Scientists from the RIKEN Center for Integrative Medical Science, in a collaboration with the University of Tokyo and several other institutions, have helped to put in place a new piece of the puzzle of the immune system. In findings published today in Immunity, they reported that a relatively rare type of white blood cell—the basinophil—plays a key initial role in initiating the inflammation that marks the early immune response in the lung.
Understanding the mechanism of lung inflammation is important as it is a key component of asthma, which affects more than 230 million people around the world according to the WHO, and whose prevalence is rising for reasons that are poorly understood.
It is known that allergic substances known as cysteine proteases, which are found in house dust mites and papain, among other places, can trigger inflammation by stimulating the release of several cytokines—substances in the body used by immune cells to communicate—including interleukin-5 and interleukin-13. Interestingly, the researchers discovered that basophils, which are relatively rare cells, play an important role in this process, since depleting these cells from mice prevented the emergence of the inflammation. Additionally, by looking at the response in mice whose basophils were unable to secrete a certain cytokine—interleukin-4—the scientists were able to show that it is by releasing this cytokine that the basophils signal another type of cell—natural helper cells—to release the cascade of chemokines and cytokines that leads to the inflammation, which is ultimately triggered by another type of immune cell known as eosinophils.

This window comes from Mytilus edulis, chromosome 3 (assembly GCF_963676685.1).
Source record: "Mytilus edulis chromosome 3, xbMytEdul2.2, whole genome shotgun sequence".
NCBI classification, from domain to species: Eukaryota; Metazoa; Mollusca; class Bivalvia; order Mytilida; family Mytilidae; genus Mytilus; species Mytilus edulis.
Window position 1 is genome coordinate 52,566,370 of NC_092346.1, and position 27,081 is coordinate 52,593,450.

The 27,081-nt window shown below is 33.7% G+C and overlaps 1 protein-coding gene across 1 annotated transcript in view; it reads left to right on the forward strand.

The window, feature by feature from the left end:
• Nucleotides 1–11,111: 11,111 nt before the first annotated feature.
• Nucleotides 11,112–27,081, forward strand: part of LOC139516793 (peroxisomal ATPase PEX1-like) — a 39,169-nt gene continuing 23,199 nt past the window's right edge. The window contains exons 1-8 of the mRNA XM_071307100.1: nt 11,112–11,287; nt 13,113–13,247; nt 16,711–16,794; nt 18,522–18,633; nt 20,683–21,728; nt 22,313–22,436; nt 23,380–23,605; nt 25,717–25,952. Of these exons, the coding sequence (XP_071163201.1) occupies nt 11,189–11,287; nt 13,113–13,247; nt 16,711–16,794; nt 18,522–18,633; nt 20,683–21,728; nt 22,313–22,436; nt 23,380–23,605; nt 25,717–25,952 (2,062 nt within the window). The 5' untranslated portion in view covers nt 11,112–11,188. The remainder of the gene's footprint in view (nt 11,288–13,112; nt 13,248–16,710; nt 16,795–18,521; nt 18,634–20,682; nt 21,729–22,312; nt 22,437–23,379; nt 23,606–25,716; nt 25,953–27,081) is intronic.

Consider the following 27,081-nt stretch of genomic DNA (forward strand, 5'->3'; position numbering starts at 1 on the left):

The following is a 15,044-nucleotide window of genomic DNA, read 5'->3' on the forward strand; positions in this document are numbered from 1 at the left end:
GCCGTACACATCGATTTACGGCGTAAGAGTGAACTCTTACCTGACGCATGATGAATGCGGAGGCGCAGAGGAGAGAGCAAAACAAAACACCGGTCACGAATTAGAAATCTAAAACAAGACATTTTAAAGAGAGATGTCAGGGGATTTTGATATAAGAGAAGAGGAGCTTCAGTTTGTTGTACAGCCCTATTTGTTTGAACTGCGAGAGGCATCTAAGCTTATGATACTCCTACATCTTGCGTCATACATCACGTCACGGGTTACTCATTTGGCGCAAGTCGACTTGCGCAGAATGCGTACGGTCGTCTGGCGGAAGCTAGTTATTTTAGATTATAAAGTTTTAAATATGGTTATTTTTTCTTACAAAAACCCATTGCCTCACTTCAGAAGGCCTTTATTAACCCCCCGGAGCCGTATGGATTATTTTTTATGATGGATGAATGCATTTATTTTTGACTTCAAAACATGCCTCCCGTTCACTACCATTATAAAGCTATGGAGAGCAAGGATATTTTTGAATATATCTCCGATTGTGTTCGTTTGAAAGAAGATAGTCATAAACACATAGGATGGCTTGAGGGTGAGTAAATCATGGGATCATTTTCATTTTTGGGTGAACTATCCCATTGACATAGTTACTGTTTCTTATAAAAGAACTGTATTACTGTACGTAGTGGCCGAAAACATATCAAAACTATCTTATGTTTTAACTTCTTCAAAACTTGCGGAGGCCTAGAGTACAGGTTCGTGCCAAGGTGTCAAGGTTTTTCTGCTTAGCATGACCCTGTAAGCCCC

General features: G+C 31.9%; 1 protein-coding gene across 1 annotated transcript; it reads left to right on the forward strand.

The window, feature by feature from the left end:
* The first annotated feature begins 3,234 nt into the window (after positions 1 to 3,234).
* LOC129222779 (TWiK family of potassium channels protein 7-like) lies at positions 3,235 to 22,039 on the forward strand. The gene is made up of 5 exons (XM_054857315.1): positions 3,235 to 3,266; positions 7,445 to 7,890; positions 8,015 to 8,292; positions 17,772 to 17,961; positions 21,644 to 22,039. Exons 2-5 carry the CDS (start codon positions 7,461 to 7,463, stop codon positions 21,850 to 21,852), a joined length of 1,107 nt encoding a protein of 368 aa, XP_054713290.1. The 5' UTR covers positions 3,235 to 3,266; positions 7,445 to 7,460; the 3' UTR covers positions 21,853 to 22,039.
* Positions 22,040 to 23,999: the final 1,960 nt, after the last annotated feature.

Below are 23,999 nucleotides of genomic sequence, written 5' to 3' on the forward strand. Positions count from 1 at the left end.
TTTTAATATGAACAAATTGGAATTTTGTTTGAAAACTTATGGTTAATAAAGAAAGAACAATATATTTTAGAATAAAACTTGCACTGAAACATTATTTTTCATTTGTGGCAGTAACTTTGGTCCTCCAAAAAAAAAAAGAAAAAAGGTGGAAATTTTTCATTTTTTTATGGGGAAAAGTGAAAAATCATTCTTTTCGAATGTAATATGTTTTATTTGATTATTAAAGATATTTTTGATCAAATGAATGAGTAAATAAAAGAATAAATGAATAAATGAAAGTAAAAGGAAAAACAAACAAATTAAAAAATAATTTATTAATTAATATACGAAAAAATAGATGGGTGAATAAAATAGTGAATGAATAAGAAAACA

According to Masato Kubo of the Laboratory for Cytokine Regulation at IMS, who led the study, "we were surprised to learn that basophils play this important role in the initiation of lung inflammation. It will be wonderful if these findings can be useful in identifying new therapeutic targets for allergic asthma, which imposes a severe burden on society today."